A line-by-line translation

The Merry Wives of Windsor

The Merry Wives of Windsor Translation Act 5, Scene 1

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Enter FALSTAFF and MISTRESS QUICKLY

FALSTAFF

Prithee, no more prattling; go. I'll hold. This is the third time; I hope good luck lies in odd numbers. Away I go. They say there is divinity in odd numbers, either in nativity, chance, or death. Away!

FALSTAFF

Please, no more chattering, go. I'll keep the appointment. This is the third time—I hope the third try will turn out to be the lucky one. Get going. They say there's magical power in odd numbers when it comes to birth, luck, or death. Get going! 

MISTRESS QUICKLY

I'll provide you a chain; and I'll do what I can toget you a pair of horns.

MISTRESS QUICKLY

I'll get you a chain, and I'll see what I can do to get you a pair of horns.

FALSTAFF

Away, I say; time wears: hold up your head, and mince.

FALSTAFF

Get going, I say, it's getting late. Hold your head up and strut. 

Exit MISTRESS QUICKLY

Enter FORD

FALSTAFF

How now, Master Brook! Master Brook, the matter will be known to-night, or never. Be you in the Park about midnight, at Herne's oak, and you shall see wonders.

FALSTAFF

Hello there, Master Brook! Master Brook, things will come to a conclusion tonight, or else they never will. Be in the Park around midnight, at Herne's oak, and you'll see things that will astonish you. 

FORD

Went you not to her yesterday, sir, as you told meyou had appointed?

FORD

Didn't you go see her yesterday, sir, like you told me you had planned? 

FALSTAFF

I went to her, Master Brook, as you see, like a poor old man: but I came from her, Master Brook, like a poor old woman. That same knave Ford, her husband, hath the finest mad devil of jealousy in him, Master Brook, that ever governed frenzy. I will tell you: he beat me grievously, in the shape of a woman; for in the shape of man, Master Brook, I fear not Goliath with a weaver's beam; because I know also life is a shuttle. I am in haste; go along with me: I'll tell you all, Master Brook. Since I plucked geese, played truant and whipped top, I knew not what 'twas to be beaten till lately. Follow me: I'll tell you strange things of this knave Ford, on whom to-night I will be revenged, and I will deliver his wife into your hand. Follow. Strange things in hand, Master Brook! Follow.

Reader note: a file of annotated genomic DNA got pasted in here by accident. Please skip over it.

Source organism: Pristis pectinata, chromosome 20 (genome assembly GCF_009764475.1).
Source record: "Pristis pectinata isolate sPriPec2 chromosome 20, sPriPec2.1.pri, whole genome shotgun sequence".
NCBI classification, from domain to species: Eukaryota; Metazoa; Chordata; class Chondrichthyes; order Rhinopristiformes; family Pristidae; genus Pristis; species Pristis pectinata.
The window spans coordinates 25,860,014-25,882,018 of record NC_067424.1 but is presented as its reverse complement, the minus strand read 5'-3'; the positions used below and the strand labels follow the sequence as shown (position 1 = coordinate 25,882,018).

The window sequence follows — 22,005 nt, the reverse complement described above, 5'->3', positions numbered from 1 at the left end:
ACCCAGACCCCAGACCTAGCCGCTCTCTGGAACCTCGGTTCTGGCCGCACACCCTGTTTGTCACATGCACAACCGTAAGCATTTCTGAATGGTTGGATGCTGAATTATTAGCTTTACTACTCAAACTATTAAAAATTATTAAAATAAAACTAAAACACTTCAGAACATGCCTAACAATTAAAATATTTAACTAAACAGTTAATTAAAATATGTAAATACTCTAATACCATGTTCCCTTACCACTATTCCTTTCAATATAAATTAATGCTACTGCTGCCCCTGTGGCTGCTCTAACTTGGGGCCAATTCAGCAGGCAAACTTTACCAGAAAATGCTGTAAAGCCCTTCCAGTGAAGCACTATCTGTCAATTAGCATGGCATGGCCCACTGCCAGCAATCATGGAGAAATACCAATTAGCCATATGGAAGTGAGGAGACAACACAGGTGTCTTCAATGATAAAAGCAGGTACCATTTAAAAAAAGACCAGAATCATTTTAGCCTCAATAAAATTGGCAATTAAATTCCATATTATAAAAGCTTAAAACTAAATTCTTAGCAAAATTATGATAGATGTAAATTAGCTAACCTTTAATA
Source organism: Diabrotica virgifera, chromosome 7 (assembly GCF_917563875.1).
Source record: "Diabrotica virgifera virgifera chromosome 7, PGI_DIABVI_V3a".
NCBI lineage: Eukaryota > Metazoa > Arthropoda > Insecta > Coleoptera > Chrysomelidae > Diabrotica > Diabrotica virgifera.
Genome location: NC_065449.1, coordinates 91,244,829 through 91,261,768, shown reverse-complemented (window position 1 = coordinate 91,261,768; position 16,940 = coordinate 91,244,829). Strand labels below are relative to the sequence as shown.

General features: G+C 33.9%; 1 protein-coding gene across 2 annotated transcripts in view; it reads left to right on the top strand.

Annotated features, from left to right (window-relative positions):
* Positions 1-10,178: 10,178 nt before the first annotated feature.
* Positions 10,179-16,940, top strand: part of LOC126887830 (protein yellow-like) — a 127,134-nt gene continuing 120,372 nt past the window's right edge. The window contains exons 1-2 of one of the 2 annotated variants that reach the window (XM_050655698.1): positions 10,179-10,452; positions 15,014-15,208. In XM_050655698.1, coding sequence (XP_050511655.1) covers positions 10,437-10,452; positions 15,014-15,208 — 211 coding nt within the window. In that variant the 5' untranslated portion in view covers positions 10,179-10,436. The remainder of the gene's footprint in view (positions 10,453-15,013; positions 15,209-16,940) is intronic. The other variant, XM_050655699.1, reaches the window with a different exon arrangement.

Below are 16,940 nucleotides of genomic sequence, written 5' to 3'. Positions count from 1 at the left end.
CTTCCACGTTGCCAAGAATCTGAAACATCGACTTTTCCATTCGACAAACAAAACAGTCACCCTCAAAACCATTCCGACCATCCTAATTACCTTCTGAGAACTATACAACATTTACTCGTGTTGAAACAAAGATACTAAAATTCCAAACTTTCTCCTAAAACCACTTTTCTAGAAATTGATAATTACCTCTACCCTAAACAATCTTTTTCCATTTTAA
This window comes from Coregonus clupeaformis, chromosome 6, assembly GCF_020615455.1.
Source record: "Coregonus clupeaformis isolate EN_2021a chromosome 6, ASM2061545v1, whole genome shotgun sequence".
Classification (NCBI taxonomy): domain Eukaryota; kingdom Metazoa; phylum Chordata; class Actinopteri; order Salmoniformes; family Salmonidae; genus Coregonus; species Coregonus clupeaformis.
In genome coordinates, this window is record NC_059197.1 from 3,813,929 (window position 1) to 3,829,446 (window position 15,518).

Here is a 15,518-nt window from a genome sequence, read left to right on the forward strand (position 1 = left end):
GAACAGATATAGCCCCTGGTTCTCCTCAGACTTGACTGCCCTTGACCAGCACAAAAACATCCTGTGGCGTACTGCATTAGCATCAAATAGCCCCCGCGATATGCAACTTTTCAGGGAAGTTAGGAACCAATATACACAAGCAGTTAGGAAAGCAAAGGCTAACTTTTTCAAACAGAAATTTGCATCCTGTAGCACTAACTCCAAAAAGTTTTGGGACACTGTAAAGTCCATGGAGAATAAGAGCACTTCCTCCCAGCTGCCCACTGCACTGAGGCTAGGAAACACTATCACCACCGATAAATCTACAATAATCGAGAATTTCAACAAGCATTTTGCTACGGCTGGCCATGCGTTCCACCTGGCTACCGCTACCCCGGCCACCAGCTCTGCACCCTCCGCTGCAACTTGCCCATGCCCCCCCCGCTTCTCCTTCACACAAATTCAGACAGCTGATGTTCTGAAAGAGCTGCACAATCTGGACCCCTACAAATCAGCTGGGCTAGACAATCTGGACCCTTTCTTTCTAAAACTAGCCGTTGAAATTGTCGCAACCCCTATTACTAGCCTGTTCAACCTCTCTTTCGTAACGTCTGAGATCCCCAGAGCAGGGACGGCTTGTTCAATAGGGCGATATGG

FALSTAFF

I did go to see her, Master Brook, dressed like I am now, like a poor old man, but when I left her, Master Brook, I was dressed like a poor old woman. That scoundrel Ford, her husband, had the greatest fit of jealousy, Master Brook, that ever drove someone crazy. I'll tell you what happened. He beat me up terribly while I was disguised as a woman—but when I'm dressed as a man, Master Brook, even the strongest man with the largest spear doesn't scare me, for I know that life is short. I'm in a hurry, come with me, I'll tell you everything, Master Brook. Since I I was a child playing pranks, skipping school and spinning a top, I have never been beaten like that until now. Follow me. I'll tell you some extraordinary things about this scoundrel Ford, who I'm going to take revenge on tonight, and I'll get you access to his wife. Follow me. Extraordinary things are about to happen, Master Brook! Follow me.

Exeunt

The merry wives of windsor
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Maria devlin
About the Translator: Maria Devlin

Maria Devlin received her Ph.D. in English Literature from Harvard University, where she specialized in Renaissance drama. She has worked as a bibliographical and editorial assistant for The Norton Anthology of English Literature and for The Norton Shakespeare. She is currently working with Stephen Greenblatt to design online courses on Shakespeare, including the modules "Hamlet's Ghost" and "Shylock's Bond" offered through HarvardX. She is writing a book on Renaissance comedy.

Maria Devlin wishes to credit the following sources, which she consulted extensively in composing her translations and annotations:

William Shakespeare. The New Oxford Shakespeare: Modern Critical Edition. Eds. Gary Taylor et al. Oxford: Oxford University Press, 2016.

William Shakespeare. The Norton Shakespeare, 3rd ed. Eds. Stephen Greenblatt et al. New York: W.W. Norton& Company, Inc., 2016.